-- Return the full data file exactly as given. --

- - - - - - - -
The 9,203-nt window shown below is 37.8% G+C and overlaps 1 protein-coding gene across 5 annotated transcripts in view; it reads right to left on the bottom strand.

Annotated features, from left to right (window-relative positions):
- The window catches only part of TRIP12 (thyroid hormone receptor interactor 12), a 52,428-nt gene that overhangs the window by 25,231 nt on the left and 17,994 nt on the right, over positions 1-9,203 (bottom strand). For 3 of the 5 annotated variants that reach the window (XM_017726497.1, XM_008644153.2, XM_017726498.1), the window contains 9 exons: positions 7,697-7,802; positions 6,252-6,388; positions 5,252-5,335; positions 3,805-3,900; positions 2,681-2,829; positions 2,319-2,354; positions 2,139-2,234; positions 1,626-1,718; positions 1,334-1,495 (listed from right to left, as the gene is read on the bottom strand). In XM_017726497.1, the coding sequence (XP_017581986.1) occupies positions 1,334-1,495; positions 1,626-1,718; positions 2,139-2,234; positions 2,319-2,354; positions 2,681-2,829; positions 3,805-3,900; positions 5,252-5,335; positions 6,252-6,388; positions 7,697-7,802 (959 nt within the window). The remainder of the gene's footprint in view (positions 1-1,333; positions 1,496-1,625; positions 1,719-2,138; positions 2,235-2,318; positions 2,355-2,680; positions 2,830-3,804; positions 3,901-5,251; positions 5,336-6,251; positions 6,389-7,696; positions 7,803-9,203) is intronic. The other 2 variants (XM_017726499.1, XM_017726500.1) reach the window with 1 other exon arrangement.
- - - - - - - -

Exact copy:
The 9,203-nt window shown below is 37.8% G+C and overlaps 1 protein-coding gene across 5 annotated transcripts in view; it reads right to left on the bottom strand.

Annotated features, from left to right (window-relative positions):
- The window catches only part of TRIP12 (thyroid hormone receptor interactor 12), a 52,428-nt gene that overhangs the window by 25,231 nt on the left and 17,994 nt on the right, over positions 1-9,203 (bottom strand). For 3 of the 5 annotated variants that reach the window (XM_017726497.1, XM_008644153.2, XM_017726498.1), the window contains 9 exons: positions 7,697-7,802; positions 6,252-6,388; positions 5,252-5,335; positions 3,805-3,900; positions 2,681-2,829; positions 2,319-2,354; positions 2,139-2,234; positions 1,626-1,718; positions 1,334-1,495 (listed from right to left, as the gene is read on the bottom strand). In XM_017726497.1, the coding sequence (XP_017581986.1) occupies positions 1,334-1,495; positions 1,626-1,718; positions 2,139-2,234; positions 2,319-2,354; positions 2,681-2,829; positions 3,805-3,900; positions 5,252-5,335; positions 6,252-6,388; positions 7,697-7,802 (959 nt within the window). The remainder of the gene's footprint in view (positions 1-1,333; positions 1,496-1,625; positions 1,719-2,138; positions 2,235-2,318; positions 2,355-2,680; positions 2,830-3,804; positions 3,901-5,251; positions 5,336-6,251; positions 6,389-7,696; positions 7,803-9,203) is intronic. The other 2 variants (XM_017726499.1, XM_017726500.1) reach the window with 1 other exon arrangement.